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By Jonas Cullwick

PORT VILA, Vanuatu (June 20, 2001 - Port Vila Presse/PINA Nius Online)---The voice at the other end of the telephone line was firm, mature and confident.

"Good morning. Health Department. May I help you?" the pleasant-sounding voice inquired. I hesitated, caught unaware of what she would sound like.

"He-he-hello," I stuttered, not knowing what to say. Questions came racing through my mind as to what I should say and how to say it. "Could I please talk to Leitangi?" I found myself asking, still unsure whether that was the right thing to say, because I knew she has been the telephone receptionist at the department for, it seemed, ages.

"Speaking," confidently came the answer. I was happy I had gotten through to her but at the same time feeling I had somewhat made a fool of myself.

I regained composure and was again a professional, a journalist seeking an interview for a story.

Leitangi Solomon was on the dot. At exactly 1 o'clock she was wheeled down from a shortened lunch break to our interview appointment.

Her office is small, but neatly kept. The first thing that caught my eyes was the smallness of the switchboard on her table. I always held the view that she would be operating a large bulky machine. This view stuck with me from day one when word circulated that she had been employed as a switchboard operator for the Health Department.

I remember that day as if it was yesterday. The news item on Radio Vanuatu told the whole the country that a "handicapped" lady was starting with the Health Department as a telephone receptionist, and how everyone who saw her in action marveled at her ability.

On Friday she celebrates 20 years in the public service.

"My story is a long one if I told it," she said shyly.

Leitangi's first day at work is still her best memory. "I didn't expect to work, but was thankful and excited to be coming to work on my first day."

Department of Health Director of Public Health Myriam Abel vividly remembers that day too, saying that at first everyone was skeptical about whether she was the right person for the job and if she would be able to do it. Many members of the public also came to try and catch a glimpse of Leitangi at work.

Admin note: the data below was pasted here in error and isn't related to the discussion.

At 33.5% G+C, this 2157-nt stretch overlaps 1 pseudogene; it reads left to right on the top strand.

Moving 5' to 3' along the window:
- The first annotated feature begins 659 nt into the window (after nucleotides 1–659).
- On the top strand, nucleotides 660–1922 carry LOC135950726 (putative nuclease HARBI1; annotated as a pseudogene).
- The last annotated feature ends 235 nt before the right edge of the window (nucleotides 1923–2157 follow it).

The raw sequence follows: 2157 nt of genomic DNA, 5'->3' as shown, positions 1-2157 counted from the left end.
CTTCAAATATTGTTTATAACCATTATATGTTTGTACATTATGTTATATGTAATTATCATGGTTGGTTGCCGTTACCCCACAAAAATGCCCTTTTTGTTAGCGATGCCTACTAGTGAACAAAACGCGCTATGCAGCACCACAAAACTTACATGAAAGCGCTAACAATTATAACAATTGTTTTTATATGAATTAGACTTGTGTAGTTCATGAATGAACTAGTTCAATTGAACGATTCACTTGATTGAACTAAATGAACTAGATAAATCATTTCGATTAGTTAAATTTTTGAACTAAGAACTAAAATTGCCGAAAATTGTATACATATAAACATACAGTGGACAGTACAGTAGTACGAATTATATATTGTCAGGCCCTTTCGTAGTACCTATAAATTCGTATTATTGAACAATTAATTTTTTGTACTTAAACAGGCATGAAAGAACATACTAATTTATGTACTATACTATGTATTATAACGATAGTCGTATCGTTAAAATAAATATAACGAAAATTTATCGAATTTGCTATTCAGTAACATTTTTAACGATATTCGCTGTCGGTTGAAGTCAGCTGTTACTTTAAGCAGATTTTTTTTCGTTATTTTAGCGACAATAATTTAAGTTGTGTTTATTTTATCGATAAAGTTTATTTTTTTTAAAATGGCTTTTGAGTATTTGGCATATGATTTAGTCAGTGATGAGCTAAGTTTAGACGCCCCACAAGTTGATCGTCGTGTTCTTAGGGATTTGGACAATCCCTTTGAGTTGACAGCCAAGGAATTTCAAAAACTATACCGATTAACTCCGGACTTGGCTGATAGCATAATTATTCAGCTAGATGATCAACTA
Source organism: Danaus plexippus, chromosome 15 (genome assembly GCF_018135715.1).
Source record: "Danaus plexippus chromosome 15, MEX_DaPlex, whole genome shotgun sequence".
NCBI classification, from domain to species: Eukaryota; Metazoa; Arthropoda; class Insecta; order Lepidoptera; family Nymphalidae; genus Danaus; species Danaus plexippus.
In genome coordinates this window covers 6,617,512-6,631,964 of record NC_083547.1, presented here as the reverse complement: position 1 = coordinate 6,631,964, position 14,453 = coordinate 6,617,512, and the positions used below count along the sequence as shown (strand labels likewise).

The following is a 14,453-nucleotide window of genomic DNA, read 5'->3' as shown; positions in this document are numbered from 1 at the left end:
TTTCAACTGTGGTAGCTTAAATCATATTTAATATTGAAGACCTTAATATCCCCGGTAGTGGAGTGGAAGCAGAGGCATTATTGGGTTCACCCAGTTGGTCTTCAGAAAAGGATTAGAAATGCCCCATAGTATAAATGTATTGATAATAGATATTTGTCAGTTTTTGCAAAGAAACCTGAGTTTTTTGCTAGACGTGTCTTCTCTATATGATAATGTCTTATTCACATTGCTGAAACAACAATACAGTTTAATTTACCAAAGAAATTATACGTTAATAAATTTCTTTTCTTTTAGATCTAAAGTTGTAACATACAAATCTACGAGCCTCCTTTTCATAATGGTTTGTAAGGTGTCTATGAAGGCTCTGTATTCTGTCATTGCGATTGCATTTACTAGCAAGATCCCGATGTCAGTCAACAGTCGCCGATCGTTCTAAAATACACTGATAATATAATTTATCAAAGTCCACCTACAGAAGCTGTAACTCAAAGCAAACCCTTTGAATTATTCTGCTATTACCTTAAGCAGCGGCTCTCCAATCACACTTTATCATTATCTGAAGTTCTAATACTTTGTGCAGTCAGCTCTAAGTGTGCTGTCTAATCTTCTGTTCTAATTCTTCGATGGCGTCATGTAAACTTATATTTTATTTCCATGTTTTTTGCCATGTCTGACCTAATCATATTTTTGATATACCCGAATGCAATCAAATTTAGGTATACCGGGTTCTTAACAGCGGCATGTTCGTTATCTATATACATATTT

"Now she's proved to everyone she can do it," she said, referring to Leitangi's efficiency and dedication to work.

Leitangi was born 38 years ago at the Paton Memorial Hospital on Iririki Island in Port Vila Harbor, without legs and forearms, to Moses Solomon and his wife Leiwia, of Nguna Island, off north Éfaté. Her father worked for a long time at the John Ah Pow Bakery and her mother worked as a nurse at Iririki Hospital until Leitangi's birth, when she finished work to devote her time to Leitangi.

Leitangi described growing up as good, but difficult some times.

"Many times I wonder why I'm like this. But I'm blessed with very loving, caring and supportive parents, family, relatives and friends. Life was also very difficult sometimes because I am different from other normal people, and people were curious and didn't know how to deal with someone like me."

The phone rang. Leitangi leaned forward, expertly clamped the phone with her arms and lifted it to the head. Her left hand held the mouthpiece against her head while her right hand worked the extension numbers on the switchboard. The whole operation was carried out with ease

Leitangi spent three months learning how to do the job of telephone receptionist at the Colonial War Memorial (CWM) Hospital in Suva, Fiji, towards the end of 1980.

She was at the end of eight years of education at the Fiji Crippled Children's School in Suva when she was asked what she would like to do when she returned home to find work. Telephone receptionist, she said.

She remembers: "In Fiji, the settling down part was hard, but the whole time was better and easy because we were among other disabled children. Also, I was with Leisiel Sope."

Leisiel is of Pango village and she is hard-of-hearing. She works at the Central Hospital Outpatients Department, where she has served for the past 20 years also.

"The Fiji Disabled Society looked after our school fees and our airfares to Fiji and back every Christmas during those eight years," Leitangi remembers.

Her first days at work were difficult. But now the Department of Health cannot do without her.

Mrs. Abel said: "I've never seen any receptionist like her. It's a nightmare when she's away on holiday or is off sick."

Leitangi is Presbyterian and goes to church whenever transport allows. She says her strong religious conviction and faith in God has carried her through these years. "Even though I'm like this but I know I'm God's creation."

She is a secretary of the Vanuatu Disabled Peoples' Association and has represented the disabled community in overseas forums. She spends her spare time reading, watching movies and meeting people.

The phone rings - not more than three times. "Health Department. May I help you?" The now familiar, confident and warm sing-song-like tone echoed around the room. People were also wanting to come in to see Leitangi. It is time for me to bid my farewell.

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